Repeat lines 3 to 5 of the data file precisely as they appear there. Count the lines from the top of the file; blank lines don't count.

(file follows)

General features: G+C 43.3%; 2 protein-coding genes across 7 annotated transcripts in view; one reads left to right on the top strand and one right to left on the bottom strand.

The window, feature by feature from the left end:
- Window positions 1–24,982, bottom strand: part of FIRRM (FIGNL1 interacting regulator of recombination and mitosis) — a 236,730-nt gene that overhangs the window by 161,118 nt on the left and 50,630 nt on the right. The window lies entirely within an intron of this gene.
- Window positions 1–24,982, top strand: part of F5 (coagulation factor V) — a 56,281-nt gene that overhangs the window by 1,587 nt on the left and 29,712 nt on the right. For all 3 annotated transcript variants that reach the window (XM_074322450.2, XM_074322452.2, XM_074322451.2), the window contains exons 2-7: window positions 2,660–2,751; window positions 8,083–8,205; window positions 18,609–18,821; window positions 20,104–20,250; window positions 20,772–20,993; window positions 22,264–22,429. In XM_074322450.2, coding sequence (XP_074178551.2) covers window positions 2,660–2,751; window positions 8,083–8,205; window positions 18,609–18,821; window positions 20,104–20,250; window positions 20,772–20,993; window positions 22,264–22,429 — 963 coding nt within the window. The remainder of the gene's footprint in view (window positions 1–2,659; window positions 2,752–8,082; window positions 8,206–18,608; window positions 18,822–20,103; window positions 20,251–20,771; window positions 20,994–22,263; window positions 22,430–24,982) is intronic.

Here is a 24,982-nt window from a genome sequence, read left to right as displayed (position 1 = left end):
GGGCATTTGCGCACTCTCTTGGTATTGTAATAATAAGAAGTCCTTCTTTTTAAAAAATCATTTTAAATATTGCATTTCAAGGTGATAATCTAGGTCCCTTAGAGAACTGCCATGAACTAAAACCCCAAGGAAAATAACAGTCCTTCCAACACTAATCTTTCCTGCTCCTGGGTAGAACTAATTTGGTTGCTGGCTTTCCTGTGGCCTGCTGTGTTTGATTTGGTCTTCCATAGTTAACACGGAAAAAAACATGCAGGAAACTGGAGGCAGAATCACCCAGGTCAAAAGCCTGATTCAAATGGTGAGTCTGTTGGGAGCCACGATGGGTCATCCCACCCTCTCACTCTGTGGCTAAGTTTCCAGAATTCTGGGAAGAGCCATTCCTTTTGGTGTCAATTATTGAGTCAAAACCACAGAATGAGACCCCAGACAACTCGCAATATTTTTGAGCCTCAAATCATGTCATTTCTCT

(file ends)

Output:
- Window positions 1–24,982, bottom strand: part of FIRRM (FIGNL1 interacting regulator of recombination and mitosis) — a 236,730-nt gene that overhangs the window by 161,118 nt on the left and 50,630 nt on the right. The window lies entirely within an intron of this gene.
- Window positions 1–24,982, top strand: part of F5 (coagulation factor V) — a 56,281-nt gene that overhangs the window by 1,587 nt on the left and 29,712 nt on the right. For all 3 annotated transcript variants that reach the window (XM_074322450.2, XM_074322452.2, XM_074322451.2), the window contains exons 2-7: window positions 2,660–2,751; window positions 8,083–8,205; window positions 18,609–18,821; window positions 20,104–20,250; window positions 20,772–20,993; window positions 22,264–22,429. In XM_074322450.2, coding sequence (XP_074178551.2) covers window positions 2,660–2,751; window positions 8,083–8,205; window positions 18,609–18,821; window positions 20,104–20,250; window positions 20,772–20,993; window positions 22,264–22,429 — 963 coding nt within the window. The remainder of the gene's footprint in view (window positions 1–2,659; window positions 2,752–8,082; window positions 8,206–18,608; window positions 18,822–20,103; window positions 20,251–20,771; window positions 20,994–22,263; window positions 22,430–24,982) is intronic.

Here is a 24,982-nt window from a genome sequence, read left to right as displayed (position 1 = left end):